Parliament Hill in Ottawa is one of those treasures found only in liberal democracies. Anyone can show up and lobby, protest, shout his lungs out or carry a placard peacefully and silently, no matter what the cause. It is also a great place to watch the fireworks on Canada Day as long as enjoying the sights and sounds with 50,000 strangers does not bother you.
Sometimes, the ‘Hill’ is the site of demonstrations by groups that are not entirely acceptable. At times, even listed terrorist entities have marched back and forth: a good example was the 2009 mass turnout by concerned Tamil Canadians over the civil war in Sri Lanka at which Liberation Tigers of Tamil Eelam (LTTE) flags were seen. The LTTE is a banned terrorist organisation in this country.
On June 11 approximately 200 Sikhs gathered on Parliament Hill to commemorate the anniversary of the 1984 attack by Indian forces on the Sikhs’ holiest site, the Golden Temple or Darbar Sahib. Demonstrators chanted ‘Long live Khalistan’ and demanded that India allow a referendum on the creation of an independent Sikh state in the Punjab.
Khalistan is of course their word for this homeland and the 1984 siege led to the 1985 bombing of Air India flight 182 which killed 329 people off the coast of Ireland: the bomb was placed on the aircraft by Canadian Sikh extremists and was the single largest terrorist attack in history prior to 9/11.
We don’t hear a lot about Sikh extremism these days, which could lead some to believe that it is no longer an issue. It is fairly certain that Sikh extremist activity is at a nadir, the recent protest in Ottawa notwithstanding. As I have written before, however, it would be a mistake to assume that the movement is dead.
India for one does not think it is. During an April visit to his native Punjab province, Canadian Defence Minister Harjit Sajjan was accused by a high-ranking Indian official of being a ‘Khalistani’. Furthermore that official, Amarinder Singh, said there were other ‘Khalistanis’ in the Trudeau cabinet and that he would refuse to meet with any of them.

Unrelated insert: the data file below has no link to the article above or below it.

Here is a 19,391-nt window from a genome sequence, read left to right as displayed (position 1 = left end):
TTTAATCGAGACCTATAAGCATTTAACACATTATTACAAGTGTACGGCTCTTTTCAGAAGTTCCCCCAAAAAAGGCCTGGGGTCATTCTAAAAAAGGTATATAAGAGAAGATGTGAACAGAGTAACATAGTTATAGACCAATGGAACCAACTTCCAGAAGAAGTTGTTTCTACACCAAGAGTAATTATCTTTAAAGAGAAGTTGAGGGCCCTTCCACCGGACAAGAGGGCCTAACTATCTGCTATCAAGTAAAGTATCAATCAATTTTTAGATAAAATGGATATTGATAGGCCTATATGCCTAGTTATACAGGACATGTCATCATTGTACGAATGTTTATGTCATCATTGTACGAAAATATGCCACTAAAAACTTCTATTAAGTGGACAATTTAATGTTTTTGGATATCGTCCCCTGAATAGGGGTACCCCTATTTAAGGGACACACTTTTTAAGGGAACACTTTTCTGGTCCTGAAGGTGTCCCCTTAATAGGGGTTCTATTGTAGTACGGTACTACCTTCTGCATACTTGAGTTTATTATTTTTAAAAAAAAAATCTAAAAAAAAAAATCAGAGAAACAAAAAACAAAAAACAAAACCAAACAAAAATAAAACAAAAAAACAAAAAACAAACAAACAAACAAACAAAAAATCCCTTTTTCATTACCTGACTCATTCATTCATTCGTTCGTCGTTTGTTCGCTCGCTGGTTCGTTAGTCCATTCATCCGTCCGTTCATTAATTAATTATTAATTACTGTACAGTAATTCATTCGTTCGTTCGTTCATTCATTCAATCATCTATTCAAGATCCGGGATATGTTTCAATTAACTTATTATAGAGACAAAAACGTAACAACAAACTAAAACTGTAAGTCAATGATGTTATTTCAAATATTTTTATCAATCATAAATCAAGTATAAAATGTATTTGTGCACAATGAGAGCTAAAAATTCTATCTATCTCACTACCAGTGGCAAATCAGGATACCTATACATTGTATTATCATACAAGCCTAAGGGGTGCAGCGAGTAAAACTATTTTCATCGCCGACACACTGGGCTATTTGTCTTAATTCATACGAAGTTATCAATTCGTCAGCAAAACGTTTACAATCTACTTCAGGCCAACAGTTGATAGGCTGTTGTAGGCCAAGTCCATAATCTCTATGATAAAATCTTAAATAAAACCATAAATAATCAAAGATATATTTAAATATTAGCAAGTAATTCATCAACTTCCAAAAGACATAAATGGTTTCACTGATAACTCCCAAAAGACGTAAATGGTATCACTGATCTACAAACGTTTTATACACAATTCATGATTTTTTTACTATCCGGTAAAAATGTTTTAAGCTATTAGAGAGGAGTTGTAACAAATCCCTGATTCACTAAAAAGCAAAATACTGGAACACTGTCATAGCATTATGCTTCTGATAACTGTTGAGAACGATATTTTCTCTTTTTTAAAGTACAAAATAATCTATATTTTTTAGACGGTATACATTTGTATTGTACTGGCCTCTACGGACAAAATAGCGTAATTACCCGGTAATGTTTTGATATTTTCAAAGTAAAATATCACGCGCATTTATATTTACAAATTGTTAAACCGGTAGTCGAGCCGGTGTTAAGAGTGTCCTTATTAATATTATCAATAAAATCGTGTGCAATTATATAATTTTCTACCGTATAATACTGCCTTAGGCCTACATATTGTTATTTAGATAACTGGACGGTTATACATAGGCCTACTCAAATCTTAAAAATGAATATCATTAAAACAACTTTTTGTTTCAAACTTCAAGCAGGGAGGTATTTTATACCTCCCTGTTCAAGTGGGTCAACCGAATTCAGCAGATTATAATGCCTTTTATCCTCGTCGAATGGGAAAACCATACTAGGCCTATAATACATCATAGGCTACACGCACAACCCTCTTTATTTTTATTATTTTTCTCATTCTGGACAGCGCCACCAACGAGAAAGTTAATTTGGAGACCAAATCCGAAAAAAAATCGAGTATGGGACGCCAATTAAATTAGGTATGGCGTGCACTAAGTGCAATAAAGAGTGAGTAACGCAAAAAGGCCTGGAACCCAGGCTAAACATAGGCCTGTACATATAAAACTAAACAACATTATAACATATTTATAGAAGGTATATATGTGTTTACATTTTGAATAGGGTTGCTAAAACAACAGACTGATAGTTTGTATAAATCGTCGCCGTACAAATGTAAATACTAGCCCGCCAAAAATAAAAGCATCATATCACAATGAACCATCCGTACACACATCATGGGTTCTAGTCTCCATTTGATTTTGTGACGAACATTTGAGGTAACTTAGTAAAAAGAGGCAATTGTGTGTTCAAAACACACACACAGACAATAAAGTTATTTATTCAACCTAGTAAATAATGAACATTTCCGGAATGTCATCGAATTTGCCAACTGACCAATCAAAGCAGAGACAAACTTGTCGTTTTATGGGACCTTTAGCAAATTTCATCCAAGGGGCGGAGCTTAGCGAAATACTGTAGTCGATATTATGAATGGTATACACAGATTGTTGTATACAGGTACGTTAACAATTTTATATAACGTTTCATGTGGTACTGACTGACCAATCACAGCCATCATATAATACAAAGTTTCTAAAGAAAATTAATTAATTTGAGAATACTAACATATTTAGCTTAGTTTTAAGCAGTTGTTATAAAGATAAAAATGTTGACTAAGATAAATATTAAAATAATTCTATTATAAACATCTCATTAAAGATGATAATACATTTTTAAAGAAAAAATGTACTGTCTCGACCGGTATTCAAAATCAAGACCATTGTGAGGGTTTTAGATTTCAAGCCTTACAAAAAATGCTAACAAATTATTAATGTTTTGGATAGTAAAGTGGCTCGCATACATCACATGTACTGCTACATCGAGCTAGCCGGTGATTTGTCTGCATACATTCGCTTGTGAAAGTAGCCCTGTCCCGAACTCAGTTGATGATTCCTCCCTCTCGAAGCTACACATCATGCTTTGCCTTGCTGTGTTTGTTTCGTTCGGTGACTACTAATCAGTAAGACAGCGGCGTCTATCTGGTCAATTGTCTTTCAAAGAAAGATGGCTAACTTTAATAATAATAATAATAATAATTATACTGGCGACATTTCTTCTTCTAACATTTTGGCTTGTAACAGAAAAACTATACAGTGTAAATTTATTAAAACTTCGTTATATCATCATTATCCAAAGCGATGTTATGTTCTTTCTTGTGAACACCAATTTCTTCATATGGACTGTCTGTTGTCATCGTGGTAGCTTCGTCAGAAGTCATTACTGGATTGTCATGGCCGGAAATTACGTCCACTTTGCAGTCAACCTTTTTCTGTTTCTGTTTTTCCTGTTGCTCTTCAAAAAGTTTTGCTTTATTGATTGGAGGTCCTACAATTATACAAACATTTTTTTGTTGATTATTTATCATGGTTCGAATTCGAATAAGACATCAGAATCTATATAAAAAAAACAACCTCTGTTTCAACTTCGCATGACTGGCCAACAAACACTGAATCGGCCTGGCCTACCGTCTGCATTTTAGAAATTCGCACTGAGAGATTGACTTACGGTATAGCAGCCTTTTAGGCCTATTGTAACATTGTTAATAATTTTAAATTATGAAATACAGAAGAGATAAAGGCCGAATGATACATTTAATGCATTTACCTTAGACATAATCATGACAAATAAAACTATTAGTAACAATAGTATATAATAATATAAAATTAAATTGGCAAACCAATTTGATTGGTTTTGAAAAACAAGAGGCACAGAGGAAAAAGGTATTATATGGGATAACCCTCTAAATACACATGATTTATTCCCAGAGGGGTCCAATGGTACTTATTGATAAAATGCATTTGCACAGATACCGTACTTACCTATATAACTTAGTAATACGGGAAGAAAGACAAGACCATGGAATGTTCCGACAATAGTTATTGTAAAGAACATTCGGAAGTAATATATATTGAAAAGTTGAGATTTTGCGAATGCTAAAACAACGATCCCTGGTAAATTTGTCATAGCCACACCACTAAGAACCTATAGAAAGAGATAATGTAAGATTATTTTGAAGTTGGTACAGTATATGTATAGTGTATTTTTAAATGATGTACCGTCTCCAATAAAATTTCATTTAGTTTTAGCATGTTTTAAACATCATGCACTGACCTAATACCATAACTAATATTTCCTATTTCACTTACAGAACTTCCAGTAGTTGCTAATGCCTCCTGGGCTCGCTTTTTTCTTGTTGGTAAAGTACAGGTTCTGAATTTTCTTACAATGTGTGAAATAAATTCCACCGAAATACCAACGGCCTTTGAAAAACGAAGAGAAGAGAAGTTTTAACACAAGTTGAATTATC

This gets complicated as Minister Sajjan’s father was a senior official in the World Sikh Organisation the purpose of which was the pursuit of an independent Sikh state. It is not as if the Minister has not had enough problems of late, ranging from his exaggerated claim to have been the mastermind of a 2006 Canadian military operation in Afghanistan (codenamed Medusa) to what he knew or didn’t know about the transfer of Afghan detainees to local authorities.
It is important to distinguish the desire for a national homeland from the desire to obtain that homeland through violence or terrorism. I know of no link between the Minister and banned terrorist organisations and, as a Sikh, he has every right to favour independence for his people through peaceful means.
There may very well be vestiges of Sikh extremism in Canada: the long-awaited Khalistan never materialised and no doubt some are not willing to allow the political process to unfold gradually. Yet we also have to take into consideration the nature of the current Indian government. Whatever you think of President Modi you cannot deny he has ushered in a wave of xenophobic and hateful Hindu nationalism that has been responsible for some very violent acts in India. It would not surprise me if some of these extremists were a little oversensitive to any whiff of Sikh independence.
We must be vigilant in Canada to the possibility that we harbour individuals willing to create a Khalistan at all costs. But we must be equally vigilant in subjecting accusations in this direction to careful scrutiny.